As Americans prepare to put 2012 behind them and ring in the new year, one big, dark, looming, uncertainty still remains on the horizon… the fiscal cliff. Earlier today, House Speaker John Boehner’s recommendation for a fallback plan to avoid the cliff was rejected by the White House.
In recent months, there has been more frequent speculation, punditry, and dooming predictions about what could happen if Republicans and Democrats in Washington D.C. are unable to agree on how to avoiding the fiscal cliff before January 1. But what exactly is the fiscal cliff and what would falling off of it mean for average Americans?
Simply put, the fiscal cliff is a series of tax increases and government spending cuts set to automatically take place in January, in the event that no other fiscal policy is enacted before that time. If this happens, according to the non-partisan Tax Policy Institute, tax rates would increase by an average of 4 percent or $3,346 (depending on the tax bracket); at least tens of thousands of American jobs would be lost; and the average paycheck would be lowered by about $50 per month due to the expiration of Social Security and Medicare tax reductions.
Jobs that are primarily paid for by federal revenue would be most at risk for elimination, including 7,240 Transportation Security Administration (TSA) security officer jobs, 2,200 air-traffic controller jobs, and 6,800 Border Patrol jobs among others, according to Representative Norm Dicks (D-Wash), the ranking Democrat on the House Appropriations Committee. Estimations of how the Aerospace industry would be impacted by defense spending cuts vary, but as many as 500,000 jobs in that sector could be cut, many of which are based in Florida.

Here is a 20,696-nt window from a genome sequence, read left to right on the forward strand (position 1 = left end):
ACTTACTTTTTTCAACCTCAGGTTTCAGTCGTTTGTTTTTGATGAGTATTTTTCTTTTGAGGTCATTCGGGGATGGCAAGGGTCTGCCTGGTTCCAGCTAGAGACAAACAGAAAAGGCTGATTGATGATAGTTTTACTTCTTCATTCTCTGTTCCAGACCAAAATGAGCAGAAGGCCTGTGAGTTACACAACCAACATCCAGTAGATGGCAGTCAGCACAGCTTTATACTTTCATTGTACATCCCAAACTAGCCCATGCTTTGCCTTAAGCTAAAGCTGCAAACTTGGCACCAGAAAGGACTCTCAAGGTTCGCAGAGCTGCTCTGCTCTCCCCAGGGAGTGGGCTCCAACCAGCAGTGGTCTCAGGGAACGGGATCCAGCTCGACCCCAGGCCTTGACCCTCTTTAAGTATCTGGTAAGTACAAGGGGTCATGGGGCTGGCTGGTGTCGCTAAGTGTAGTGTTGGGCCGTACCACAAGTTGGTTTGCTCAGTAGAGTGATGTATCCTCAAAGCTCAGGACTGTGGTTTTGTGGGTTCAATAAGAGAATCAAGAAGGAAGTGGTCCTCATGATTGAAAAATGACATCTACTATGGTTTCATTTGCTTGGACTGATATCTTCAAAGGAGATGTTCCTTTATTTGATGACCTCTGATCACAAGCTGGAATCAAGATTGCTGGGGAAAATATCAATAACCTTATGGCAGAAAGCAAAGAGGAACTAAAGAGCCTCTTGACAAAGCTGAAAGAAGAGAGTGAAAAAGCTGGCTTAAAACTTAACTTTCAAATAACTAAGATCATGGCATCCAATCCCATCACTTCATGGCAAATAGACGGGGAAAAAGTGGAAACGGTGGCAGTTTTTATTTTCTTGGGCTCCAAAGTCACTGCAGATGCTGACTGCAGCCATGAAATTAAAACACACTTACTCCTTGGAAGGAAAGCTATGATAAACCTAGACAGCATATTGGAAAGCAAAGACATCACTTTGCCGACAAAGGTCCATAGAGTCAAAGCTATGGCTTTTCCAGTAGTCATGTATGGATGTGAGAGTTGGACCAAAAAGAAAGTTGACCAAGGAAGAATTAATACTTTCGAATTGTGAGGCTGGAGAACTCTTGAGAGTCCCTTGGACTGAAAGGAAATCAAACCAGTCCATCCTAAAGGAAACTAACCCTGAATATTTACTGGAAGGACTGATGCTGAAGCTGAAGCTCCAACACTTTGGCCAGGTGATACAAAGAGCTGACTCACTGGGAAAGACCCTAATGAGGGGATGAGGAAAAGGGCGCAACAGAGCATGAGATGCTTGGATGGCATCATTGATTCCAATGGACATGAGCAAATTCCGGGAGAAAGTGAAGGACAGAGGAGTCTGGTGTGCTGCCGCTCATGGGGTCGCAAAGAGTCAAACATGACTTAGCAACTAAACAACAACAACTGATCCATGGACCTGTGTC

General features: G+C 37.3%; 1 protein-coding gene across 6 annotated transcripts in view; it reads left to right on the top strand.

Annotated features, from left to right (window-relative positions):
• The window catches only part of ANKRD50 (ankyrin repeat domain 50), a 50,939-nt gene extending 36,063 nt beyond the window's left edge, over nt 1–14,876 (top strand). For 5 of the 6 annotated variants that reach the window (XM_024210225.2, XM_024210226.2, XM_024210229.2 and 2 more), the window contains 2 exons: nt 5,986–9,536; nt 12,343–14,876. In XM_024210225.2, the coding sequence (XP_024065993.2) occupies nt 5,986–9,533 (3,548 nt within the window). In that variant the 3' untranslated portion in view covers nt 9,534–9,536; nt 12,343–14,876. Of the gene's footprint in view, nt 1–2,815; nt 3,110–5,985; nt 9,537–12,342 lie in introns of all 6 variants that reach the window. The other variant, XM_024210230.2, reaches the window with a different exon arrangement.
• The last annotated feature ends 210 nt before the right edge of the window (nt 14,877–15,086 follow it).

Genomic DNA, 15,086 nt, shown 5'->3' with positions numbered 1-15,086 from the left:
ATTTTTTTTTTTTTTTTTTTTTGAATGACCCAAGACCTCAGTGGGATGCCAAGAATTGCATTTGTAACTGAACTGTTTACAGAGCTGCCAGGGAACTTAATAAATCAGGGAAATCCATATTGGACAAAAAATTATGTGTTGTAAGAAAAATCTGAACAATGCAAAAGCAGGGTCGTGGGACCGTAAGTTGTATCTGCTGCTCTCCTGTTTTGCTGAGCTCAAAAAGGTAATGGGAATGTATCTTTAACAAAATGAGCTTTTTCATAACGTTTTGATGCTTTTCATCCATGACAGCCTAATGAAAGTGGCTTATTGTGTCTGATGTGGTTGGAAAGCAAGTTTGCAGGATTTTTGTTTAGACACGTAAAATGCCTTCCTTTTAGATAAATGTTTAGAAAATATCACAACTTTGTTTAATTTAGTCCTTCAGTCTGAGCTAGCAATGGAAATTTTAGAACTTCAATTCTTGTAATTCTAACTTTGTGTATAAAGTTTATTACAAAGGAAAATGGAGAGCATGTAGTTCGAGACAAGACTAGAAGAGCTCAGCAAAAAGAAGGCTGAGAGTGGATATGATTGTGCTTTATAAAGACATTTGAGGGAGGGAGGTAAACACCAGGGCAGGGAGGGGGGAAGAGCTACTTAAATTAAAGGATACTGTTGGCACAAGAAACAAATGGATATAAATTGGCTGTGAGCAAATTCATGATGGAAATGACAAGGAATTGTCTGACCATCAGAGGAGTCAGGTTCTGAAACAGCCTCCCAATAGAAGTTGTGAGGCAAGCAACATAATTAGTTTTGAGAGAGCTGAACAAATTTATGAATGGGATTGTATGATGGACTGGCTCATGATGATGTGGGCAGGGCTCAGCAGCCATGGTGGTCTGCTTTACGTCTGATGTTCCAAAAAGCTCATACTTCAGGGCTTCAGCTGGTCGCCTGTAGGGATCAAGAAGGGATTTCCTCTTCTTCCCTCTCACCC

Are Congress and the White House overlooking how the fiscal cliff will impact the average citizen? How would the U.S. economy be able to persevere if it does fall off of the fiscal cliff?
Doyle McManus, Washington Columnist, covering national and international politics, Los Angeles Times
Matt DeBord, KPCC Reporter; writes the DeBord Report KPCC.org